Why can’t someone in Shondaland suggest more appropriate real life stories that are more riveting — and carry the symbol of what makes our society a death match for players who are engaged against their will.
Diamond Reynolds is a Black woman who has been fighting for her life since she and her baby daughter witnessed the shooting death of her boyfriend — in their car. She uploaded the gruesome incident on Facebook — and we all watched the bloody affair and overheard the soft plea from the back seat.
Reynolds was eventually awarded a healthy sum of money for her troubles — but that can’t ever compensate for the brutal loss of loved ones or the irrevocable damage that is exacted on the psyche — not to mention the little girl who will grow up — deeply fractured.
There’s also Sandra Bland who was terrorized by a state trooper of a traffic violation. She was cruelly yanked out of her vehicle — repeatedly pummeled to the ground — before she was thrown into a cell where she died three days later — at the age of twenty-eight.
Where are these stories?
It may not seem like a big deal to commission the rights to a real-life stunner that will definitely provide financial rewards to the young woman who lived it — but the messaging is utterly fucked up.
This climate dangerously regulates Black lives as expendable and lately — there’s the reality of how Black women aren’t exempt from the brutality of White cops — who pounce on us with extreme force and almost wrestle the clothes off our backs — in full view of asshole gawkers.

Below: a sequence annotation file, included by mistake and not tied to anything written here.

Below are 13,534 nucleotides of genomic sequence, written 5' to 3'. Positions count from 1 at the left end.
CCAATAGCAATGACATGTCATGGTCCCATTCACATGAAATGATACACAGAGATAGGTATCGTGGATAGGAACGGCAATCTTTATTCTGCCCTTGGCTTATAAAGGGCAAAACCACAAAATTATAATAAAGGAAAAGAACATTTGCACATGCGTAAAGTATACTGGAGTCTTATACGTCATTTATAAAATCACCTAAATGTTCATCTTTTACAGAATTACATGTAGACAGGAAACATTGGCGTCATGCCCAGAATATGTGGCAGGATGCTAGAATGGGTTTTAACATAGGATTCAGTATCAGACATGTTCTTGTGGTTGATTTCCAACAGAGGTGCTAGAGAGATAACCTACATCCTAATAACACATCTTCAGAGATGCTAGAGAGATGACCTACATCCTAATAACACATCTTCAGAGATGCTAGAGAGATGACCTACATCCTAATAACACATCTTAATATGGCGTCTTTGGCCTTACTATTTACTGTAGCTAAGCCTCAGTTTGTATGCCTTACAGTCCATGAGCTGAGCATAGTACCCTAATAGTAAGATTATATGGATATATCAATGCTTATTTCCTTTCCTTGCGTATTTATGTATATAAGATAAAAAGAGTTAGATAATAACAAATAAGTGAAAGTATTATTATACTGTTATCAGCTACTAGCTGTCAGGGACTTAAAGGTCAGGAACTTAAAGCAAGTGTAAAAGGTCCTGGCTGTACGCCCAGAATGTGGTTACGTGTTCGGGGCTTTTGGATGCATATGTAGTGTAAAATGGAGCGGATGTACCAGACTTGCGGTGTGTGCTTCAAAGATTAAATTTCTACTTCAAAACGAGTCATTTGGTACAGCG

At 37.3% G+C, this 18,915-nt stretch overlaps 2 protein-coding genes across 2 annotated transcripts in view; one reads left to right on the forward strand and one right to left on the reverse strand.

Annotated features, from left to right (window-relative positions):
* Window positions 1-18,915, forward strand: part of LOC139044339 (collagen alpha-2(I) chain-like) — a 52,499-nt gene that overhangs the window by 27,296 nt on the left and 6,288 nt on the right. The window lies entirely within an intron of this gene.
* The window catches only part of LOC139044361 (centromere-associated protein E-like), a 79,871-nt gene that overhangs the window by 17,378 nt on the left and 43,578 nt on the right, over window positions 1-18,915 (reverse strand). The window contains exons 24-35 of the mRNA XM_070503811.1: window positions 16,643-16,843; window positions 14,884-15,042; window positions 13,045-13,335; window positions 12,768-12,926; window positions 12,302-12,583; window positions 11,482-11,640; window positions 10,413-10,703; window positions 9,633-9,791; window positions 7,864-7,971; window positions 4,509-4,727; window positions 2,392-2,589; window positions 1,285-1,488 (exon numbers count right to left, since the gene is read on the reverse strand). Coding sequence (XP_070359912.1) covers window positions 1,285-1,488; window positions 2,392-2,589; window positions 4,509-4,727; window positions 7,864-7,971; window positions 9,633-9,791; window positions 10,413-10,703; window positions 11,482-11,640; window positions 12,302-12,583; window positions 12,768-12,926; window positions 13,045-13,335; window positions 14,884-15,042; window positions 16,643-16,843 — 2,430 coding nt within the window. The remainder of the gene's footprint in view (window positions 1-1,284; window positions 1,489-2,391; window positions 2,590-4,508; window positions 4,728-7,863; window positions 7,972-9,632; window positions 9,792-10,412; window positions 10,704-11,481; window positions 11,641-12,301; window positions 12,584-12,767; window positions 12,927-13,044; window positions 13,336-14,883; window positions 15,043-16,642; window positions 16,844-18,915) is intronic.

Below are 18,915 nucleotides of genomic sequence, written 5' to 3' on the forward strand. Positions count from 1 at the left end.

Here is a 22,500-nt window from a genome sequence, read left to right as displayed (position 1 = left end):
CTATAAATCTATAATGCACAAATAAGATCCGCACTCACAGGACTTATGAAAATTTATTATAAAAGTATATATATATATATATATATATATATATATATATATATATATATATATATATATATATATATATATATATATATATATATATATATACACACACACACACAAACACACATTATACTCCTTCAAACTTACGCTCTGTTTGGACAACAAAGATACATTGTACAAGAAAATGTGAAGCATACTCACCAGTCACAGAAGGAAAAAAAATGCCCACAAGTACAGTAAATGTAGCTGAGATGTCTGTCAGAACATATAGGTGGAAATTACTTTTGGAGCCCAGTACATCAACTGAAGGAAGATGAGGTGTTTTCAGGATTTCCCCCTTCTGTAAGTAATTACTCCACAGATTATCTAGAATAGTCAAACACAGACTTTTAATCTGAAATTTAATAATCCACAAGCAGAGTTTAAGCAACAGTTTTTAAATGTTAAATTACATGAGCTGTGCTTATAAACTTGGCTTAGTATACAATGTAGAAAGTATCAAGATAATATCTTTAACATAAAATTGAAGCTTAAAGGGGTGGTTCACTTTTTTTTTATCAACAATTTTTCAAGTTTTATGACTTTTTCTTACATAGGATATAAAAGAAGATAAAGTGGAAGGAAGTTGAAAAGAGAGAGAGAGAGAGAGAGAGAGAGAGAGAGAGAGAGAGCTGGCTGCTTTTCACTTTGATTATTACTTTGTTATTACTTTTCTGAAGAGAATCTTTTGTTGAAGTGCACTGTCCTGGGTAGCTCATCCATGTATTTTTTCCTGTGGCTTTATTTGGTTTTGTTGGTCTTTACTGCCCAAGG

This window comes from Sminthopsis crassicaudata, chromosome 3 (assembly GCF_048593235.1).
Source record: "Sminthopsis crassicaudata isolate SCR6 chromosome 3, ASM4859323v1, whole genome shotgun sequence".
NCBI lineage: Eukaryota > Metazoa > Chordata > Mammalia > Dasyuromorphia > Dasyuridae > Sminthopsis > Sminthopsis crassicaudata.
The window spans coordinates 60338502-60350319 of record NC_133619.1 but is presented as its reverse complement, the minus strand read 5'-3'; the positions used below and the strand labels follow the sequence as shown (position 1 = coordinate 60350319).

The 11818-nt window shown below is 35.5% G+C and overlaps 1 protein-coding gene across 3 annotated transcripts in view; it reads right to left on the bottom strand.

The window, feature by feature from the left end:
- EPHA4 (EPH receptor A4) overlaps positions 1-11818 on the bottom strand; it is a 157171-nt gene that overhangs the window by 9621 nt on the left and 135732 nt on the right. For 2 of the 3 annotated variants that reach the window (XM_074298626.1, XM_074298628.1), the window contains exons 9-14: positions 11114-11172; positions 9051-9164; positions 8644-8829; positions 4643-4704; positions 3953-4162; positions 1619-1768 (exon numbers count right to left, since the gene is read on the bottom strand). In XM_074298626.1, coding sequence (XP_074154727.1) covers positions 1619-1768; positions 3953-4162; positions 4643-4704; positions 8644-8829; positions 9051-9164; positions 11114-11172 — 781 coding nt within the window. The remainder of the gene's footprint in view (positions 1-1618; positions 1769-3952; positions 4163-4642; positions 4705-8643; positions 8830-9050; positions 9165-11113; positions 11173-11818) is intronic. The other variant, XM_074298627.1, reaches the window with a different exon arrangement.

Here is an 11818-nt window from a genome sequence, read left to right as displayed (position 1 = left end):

As a Black woman it’s infuriating to witness the “relatable” narrative that is routinely assigned to White people who break the law. And if they’re interesting enough to sell their story to the highest bidder — even better.
There’s no way to avoid the temptation of a great story — and as creative — I totally get the process of recognizing the profitable properties of something that contains all the ingredients of success.
But — in this climate of racial strife that’s propelled by the endorsement of White supremacy — which has encouraged White people to maximize their privilege with the assistance of law enforcement — we can’t afford to be blinded by the subtle methods that are implemented to maintain the status quo.
The Netflix series about the White woman who did bad things for fun will be a huge triumph and perhaps give birth to other replicants who will view her as a dope ass heroine.
Meanwhile — the tale of Black women who overcome the unimaginable and live to tell about it are ready to share it with the world.
All you have to do is ask.
Update: There is an upcoming film on the life of Sandra Bland that will explore the circumstances leading to her arrest and untimely death: